Sunday, November 25, 2012

Evil Ambition


One of the things that struck me most during our lecture with Professor Kassel was our discussion of the nature of evil and how it is represented in the play. Professor Kassel said that he believes that evil is everywhere, a piece of everything. He said that he was planning on using this idea in his performance of Macbeth by having the Weird Sisters possess certain characters in the play when they would seem most susceptible to embody evil. While reading the end of Macbeth I kept thinking about this last class in McKenna Theater and this portion of our lecture. I found myself examining the theme of evil and asking myself “do the Weird sisters really represent evil?”

I don’t think they do. First of all, they are three women who seem to tell the future.  Therefore, in my eyes they represent The Fates and although commonly represented as evil, they actually aren’t. Disney movies such as Hercules and other pop culture products have construed this idea, but in Greek mythology the fates were deciders of lives. Together they had the power to grant one a good life, a bad one or some sort of life in between these two extremes (greekmythology.com). If Shakespeare was modeling his weird sisters after The Fates then I would assume that they are not evil but that they are only bestowing evil on Macbeth.

When I came to this conclusion I began to ask myself how the theme of ambition could play into this. It is widely agreed upon that Macbeth is a play about ambition but how can someone be ambitious, a word signaling a desire or plan to change, when their fate is already decided? Is Macbeth’s fate already decided?

In Greek mythology no one was willing to cross The Fates (greekmythology.com). This was assumedly because they had the power not only to decide a person’s fate, but to change that decision at any moment. If this is the case, then Macbeth’s fate is not decided and if it is not decided then there is room for him to be ambitious. Although, Macbeth is not only ambitious, he’s greedy and disrespectful of those who bestowed this knowledge upon him. Macbeth attempts not only to gain the thrown for himself but for his children as well, determining to kill Banquo and his family even though The Weird Sisters had decided that Macbeth was not to beget Kings. In addition, Macbeth calls the sisters “Hags” and demands answers of them, though he has done nothing to deserve answers (IV.I, 64). Therefore, maybe it is only because of Macbeth’s greed and disrespect of The Fates that they decide that he will die in the way he does. In the end Macbeth claims that life “is a tale told by an idiot, full of sound and fury, signifying nothing” (V.V, 25-27). Maybe this is not to say that life is meaningless, but that the “idiot”, or common man, cannot control it. Maybe he's only saying that there is no point in being ambitious in one’s own right. I wonder if Shakespeare is trying to tell his audience that instead of taking matters into their own hands that they should appeal to a higher power?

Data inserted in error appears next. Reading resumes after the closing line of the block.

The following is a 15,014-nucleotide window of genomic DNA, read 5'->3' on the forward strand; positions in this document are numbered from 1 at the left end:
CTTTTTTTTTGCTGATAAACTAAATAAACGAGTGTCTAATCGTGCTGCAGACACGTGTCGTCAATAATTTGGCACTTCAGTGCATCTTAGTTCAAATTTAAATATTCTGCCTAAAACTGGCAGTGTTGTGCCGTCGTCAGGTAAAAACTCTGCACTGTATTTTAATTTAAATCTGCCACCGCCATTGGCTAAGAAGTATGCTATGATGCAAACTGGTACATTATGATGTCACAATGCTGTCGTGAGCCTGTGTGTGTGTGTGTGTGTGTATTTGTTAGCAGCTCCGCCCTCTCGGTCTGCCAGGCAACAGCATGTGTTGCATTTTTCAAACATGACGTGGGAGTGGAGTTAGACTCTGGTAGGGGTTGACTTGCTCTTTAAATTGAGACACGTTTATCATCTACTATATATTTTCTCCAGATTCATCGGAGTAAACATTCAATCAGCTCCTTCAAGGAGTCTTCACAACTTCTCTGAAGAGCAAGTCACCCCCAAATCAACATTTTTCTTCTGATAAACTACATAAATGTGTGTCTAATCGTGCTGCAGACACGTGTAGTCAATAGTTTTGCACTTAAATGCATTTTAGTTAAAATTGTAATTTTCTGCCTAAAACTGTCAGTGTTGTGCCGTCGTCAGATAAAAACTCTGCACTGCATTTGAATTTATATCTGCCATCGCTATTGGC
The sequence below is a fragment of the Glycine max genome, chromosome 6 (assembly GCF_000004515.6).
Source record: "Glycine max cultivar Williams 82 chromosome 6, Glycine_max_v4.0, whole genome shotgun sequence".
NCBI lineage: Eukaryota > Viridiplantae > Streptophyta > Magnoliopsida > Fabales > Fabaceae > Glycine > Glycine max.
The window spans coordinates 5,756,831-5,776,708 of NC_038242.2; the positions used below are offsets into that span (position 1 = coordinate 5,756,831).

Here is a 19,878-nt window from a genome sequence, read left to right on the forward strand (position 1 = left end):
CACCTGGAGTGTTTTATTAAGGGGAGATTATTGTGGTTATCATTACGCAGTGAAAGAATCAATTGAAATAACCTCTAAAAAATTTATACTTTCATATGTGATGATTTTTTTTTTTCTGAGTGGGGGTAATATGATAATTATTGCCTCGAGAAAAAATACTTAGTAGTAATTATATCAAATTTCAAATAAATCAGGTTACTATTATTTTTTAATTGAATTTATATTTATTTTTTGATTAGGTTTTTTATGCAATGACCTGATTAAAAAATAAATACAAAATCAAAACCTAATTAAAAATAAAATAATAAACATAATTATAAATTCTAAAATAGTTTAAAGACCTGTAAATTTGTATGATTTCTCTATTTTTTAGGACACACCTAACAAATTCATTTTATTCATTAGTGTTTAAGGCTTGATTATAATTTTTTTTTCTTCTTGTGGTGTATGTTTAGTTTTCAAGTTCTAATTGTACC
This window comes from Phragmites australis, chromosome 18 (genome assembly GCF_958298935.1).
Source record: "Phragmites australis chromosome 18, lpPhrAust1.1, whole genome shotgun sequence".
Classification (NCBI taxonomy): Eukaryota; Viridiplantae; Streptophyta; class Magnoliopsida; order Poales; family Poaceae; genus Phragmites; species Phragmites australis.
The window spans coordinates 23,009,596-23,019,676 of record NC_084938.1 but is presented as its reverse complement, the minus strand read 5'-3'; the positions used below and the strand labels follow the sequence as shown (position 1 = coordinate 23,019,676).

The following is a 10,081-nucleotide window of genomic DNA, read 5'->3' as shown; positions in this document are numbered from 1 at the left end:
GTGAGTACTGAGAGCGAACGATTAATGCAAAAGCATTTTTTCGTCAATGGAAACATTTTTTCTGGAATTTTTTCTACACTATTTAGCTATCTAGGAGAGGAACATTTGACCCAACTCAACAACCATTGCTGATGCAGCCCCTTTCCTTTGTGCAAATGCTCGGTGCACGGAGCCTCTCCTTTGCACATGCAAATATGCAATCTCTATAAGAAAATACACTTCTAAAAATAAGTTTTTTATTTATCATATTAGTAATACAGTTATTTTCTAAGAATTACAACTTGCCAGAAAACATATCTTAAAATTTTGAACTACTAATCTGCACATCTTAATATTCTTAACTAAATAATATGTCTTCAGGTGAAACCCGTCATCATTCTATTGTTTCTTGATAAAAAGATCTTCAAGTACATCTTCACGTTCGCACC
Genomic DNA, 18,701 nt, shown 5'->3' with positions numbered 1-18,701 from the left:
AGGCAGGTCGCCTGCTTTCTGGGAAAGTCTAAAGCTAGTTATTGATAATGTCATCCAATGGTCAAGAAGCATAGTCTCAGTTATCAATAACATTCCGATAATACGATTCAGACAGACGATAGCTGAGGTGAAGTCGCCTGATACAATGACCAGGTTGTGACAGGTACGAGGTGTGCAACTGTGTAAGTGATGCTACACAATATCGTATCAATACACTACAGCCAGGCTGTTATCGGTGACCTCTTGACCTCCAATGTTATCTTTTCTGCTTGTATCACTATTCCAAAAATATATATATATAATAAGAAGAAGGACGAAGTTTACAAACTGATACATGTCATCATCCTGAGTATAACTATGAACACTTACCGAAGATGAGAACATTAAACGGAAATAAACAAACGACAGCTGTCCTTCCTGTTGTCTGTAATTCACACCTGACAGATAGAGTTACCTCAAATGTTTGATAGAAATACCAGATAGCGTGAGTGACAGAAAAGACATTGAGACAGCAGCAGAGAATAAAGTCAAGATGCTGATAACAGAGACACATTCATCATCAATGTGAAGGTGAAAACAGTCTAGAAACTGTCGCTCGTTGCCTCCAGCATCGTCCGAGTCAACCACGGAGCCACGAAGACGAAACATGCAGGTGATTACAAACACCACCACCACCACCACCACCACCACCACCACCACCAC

3 comments:

Brianna said...


I really appreciate your post, the witches are always an interesting aspect of the play much like the clowns/ fools of Shakespeare’s other plays. The only thing that contrasts between the witches and these other characters is that the witches to me appear to be omniscient, basically knowing what is going to happen to the characters of Macbeth. What I find most intriguing about them is the way in which you compare them to fate and I would agree. I do not see the witches as an association with evil but rather a higher power. What is most interesting about the witches is that they construct the future in riddles for Macbeth. In this sense, they do not tell exactly what is going to happen, but they allow Macbeth to “determine” his own fate in my opinion. In reality, his decisions were all his own, based on some riddles he received, nothing was “factual” he believed it to be though. I do not think that Macbeth’s fate was already decided, but rather he in turn made his own decisions that happened to match the witches so –called premonitions. Then again, we will never actually know the truth.

Stacy Carter said...

I have never thought about the witches like this, but it really does make a lot of sense. The witches don't really do anything particularly evil, instead they simply tell Macbeth an idea of the future that he then goes and creates for himself. The acted as a catalyst for Macbeth, and he chose his own fate.

Cyrus Mulready said...

Sam--let me first say that I'm sorry for not giving you proper attribution for your great post in class last week! I agree that thinking of the witches as "scary" is just one interpretation of their role in the play, and you do a really nice job here exploring the other possibilities. They are almost like oracles in the play, and as we know from Greek drama and epic, the oracles can sometimes offer vague or misleading prophecies! Thinking of them this way certainly puts responsibility back on Macbeth and the way in which he chooses to respond to their promptings.